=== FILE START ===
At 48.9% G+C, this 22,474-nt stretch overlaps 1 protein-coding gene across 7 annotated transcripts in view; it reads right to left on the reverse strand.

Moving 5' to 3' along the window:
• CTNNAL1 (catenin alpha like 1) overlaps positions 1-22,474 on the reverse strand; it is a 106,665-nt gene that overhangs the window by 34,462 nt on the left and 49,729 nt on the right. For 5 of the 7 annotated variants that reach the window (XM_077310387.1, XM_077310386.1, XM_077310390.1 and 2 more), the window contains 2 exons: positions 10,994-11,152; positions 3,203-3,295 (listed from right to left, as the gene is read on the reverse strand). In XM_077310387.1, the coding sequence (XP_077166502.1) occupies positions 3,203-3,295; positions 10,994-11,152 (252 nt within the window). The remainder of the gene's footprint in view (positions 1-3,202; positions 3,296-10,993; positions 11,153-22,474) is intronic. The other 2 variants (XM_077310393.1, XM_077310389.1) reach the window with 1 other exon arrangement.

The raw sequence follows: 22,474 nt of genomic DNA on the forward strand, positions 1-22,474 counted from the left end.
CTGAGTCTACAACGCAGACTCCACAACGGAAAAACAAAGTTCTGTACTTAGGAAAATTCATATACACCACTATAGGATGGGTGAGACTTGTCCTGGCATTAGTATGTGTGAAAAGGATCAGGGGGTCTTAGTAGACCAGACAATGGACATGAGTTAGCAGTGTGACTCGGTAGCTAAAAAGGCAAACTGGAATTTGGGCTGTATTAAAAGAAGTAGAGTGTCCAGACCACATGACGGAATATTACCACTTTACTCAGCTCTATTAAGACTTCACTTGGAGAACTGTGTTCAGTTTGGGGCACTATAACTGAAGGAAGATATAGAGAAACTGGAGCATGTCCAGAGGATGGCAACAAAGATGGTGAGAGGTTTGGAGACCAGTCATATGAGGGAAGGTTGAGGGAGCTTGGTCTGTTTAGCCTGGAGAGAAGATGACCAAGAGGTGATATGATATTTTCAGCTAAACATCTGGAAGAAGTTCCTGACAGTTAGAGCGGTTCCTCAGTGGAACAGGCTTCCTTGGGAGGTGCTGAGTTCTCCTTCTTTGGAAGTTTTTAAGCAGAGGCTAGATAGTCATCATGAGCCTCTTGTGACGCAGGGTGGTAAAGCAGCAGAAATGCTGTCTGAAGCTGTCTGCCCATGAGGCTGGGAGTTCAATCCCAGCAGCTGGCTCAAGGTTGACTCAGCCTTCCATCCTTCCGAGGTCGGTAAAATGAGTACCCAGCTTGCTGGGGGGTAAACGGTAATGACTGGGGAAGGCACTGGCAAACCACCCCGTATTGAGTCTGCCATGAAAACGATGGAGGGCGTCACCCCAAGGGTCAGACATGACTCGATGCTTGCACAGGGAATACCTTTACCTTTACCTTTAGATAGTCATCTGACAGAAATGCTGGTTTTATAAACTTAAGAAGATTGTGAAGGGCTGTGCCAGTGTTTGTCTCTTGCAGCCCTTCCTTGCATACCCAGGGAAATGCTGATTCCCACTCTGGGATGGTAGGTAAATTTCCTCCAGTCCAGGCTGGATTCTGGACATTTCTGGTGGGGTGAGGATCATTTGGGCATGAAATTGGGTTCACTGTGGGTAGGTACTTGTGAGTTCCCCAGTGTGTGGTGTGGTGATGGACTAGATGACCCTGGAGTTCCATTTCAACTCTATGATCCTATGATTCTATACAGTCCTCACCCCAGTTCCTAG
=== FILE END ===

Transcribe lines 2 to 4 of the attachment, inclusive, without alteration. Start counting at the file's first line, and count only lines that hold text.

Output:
Moving 5' to 3' along the window:
• CTNNAL1 (catenin alpha like 1) overlaps positions 1-22,474 on the reverse strand; it is a 106,665-nt gene that overhangs the window by 34,462 nt on the left and 49,729 nt on the right. For 5 of the 7 annotated variants that reach the window (XM_077310387.1, XM_077310386.1, XM_077310390.1 and 2 more), the window contains 2 exons: positions 10,994-11,152; positions 3,203-3,295 (listed from right to left, as the gene is read on the reverse strand). In XM_077310387.1, the coding sequence (XP_077166502.1) occupies positions 3,203-3,295; positions 10,994-11,152 (252 nt within the window). The remainder of the gene's footprint in view (positions 1-3,202; positions 3,296-10,993; positions 11,153-22,474) is intronic. The other 2 variants (XM_077310393.1, XM_077310389.1) reach the window with 1 other exon arrangement.

The raw sequence follows: 22,474 nt of genomic DNA on the forward strand, positions 1-22,474 counted from the left end.